If convicted, the suspect could face 121 years in prison. Before the court this week, he pleaded not guilty and claimed that his actions were, as he was told, a routine part of a job application process for News International.
“Look, I just wanted a simple gig as a copy editor,” the suspect explained. “Starting out small and working my way up, you know? Then this James Murdoch guy comes in after the HR lady and tells me that to work for his paper, I need to pass a little test. One thing led to another, and here I am.”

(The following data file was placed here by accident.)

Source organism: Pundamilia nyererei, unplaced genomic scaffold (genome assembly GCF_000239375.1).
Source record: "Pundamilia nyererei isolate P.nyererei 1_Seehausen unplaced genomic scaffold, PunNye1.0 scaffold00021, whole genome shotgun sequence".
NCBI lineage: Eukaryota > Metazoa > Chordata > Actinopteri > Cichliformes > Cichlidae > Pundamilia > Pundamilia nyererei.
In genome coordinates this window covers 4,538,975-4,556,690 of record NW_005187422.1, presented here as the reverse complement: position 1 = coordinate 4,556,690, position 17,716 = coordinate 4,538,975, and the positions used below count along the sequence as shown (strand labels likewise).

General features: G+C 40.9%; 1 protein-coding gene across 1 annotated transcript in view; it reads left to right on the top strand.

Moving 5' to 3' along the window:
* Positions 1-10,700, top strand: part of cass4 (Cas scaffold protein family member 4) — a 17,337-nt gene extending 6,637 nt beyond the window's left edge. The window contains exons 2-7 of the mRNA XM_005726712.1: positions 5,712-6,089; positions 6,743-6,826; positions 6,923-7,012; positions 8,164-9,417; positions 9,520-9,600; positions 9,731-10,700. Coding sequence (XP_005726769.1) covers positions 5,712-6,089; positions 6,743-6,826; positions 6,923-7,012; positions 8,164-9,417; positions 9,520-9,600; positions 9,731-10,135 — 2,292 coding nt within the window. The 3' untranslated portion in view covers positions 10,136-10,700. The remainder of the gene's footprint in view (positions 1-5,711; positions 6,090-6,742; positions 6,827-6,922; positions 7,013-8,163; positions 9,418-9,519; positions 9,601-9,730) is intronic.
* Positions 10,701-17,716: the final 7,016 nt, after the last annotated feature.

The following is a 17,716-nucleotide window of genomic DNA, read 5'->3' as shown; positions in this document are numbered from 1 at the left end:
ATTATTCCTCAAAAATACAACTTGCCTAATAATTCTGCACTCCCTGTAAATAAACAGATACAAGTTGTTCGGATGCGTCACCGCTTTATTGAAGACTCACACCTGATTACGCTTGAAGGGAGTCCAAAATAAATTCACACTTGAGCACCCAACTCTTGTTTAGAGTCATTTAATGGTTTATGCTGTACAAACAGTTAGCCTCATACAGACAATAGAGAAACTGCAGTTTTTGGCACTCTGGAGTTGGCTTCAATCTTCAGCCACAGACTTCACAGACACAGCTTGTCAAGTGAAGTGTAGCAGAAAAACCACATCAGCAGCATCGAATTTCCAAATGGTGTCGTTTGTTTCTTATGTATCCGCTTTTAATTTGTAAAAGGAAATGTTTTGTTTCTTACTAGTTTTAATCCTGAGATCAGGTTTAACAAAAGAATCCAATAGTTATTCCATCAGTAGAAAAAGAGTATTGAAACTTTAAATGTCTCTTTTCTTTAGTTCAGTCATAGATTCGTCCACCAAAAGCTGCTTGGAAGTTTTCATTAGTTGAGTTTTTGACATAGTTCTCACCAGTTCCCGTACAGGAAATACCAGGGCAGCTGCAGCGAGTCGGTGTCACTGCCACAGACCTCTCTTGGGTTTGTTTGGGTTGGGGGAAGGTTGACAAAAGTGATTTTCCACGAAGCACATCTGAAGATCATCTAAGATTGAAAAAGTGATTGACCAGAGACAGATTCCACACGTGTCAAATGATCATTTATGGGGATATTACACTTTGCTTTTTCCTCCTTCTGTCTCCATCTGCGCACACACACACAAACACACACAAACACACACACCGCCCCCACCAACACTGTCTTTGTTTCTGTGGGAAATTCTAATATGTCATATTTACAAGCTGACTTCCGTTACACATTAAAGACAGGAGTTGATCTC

Although the accused hacker was freed on $110,000 bond, the presiding Los Angeles court judge set a trial date for late December.
“The Nuremberg Defense holds as much saurkraut here as it did in Nuremberg,” the judge said. “The accused knew perfectly well what he was doing. He wasn’t hopped up on spongecake or clever enough to invoke the Chewbacca Defense. He was a small-time journalist looking to the Murdochs for work. Come on.”
The suspect will be allowed to return home, but must wear a monitoring device.
“Funny, James Murdoch told me the same thing,” the man said. “Then he gave me a company cell phone. Weird, right?”
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